Salman Khan to feature in list of most notorious wildlife criminals in India after blackbuck case conviction
Salman Khan will be included in the Wildlife Crime Control Bureau list along with 35 others jailed for various crimes under the Wildlife Protection Act.india Updated: Apr 07, 2018 14:12 IST
Actor Salman Khan will be listed among the most notorious wildlife criminals of the country on the website of the Wildlife Crime Control Bureau (WCCB), a government body that combats poaching and related offences.
Khan, 52, was sentenced to five years in jail on Thursday for killing two blackbucks, a protected species, in Rajasthan twenty years ago.
“Any person convicted in wildlife crime finds a place in the list of convicts on our website,” said Tolitama Varma, the additional director WCCB,
Khan’s name will be among 35 other convicts jailed for various crimes under the Wildlife Protection Act, 1972. The convicts were found guilty of poaching tigers and smuggling pangolin scales and body parts, seahorse, snakes and other animals.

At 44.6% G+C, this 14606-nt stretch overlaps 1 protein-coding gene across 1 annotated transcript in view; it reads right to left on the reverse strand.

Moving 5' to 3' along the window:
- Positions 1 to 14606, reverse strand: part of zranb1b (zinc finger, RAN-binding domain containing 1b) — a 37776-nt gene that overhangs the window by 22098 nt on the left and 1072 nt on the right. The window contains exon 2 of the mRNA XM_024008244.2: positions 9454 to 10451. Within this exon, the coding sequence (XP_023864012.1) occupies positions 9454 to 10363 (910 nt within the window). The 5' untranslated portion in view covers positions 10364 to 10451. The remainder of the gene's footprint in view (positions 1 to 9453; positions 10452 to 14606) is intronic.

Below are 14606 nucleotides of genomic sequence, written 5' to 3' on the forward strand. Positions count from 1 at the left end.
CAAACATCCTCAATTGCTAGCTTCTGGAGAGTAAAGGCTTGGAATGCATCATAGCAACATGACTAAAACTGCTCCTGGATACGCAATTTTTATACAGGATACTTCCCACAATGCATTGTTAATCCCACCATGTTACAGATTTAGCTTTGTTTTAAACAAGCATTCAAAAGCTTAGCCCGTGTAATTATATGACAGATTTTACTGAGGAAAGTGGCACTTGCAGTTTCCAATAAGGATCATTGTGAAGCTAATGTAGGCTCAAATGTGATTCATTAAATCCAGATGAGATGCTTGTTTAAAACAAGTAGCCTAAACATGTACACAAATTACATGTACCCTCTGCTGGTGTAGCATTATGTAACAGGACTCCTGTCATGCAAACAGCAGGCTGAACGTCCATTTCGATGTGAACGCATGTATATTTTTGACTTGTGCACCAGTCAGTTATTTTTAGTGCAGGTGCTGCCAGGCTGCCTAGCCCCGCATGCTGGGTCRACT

Black buck (Antelope cervicapra) is a Schedule I species under the act.
Native of India and extinct in Bangladesh, it is one of the species which has high conservation value in the country.
The animal is commonly known as Krishna mrig or Krishna saar and has been mentioned in Hindu scriptures as pulling the chariot of Lord Krishna.
Varma said that of the 35 convicts listed, most of them belong to Haryana, Maharashtra, Uttarakhand and Madhya Pradesh.
Six criminals, including a woman, were convicted for attempting to poach tigers at the Biligiri Rangaswamy Temple Tiger Reserve in Karnataka, bordering Tamil Nadu.
Three others were convicted for tiger parts smuggling from Amravati in Maharashtra while a woman from Haryana was convicted for attempting to hunt tigers in Pilibhit in Uttar Pradesh.
Six other wildlife criminals were convicted for attempting to poach tigers in the Bandhavgarh Tiger Reserve and were sentenced in Haldwani, Uttarakhand.
Six Bawariya community tribe people were convicted for smuggling pangolin scales and body parts in other parts of the country.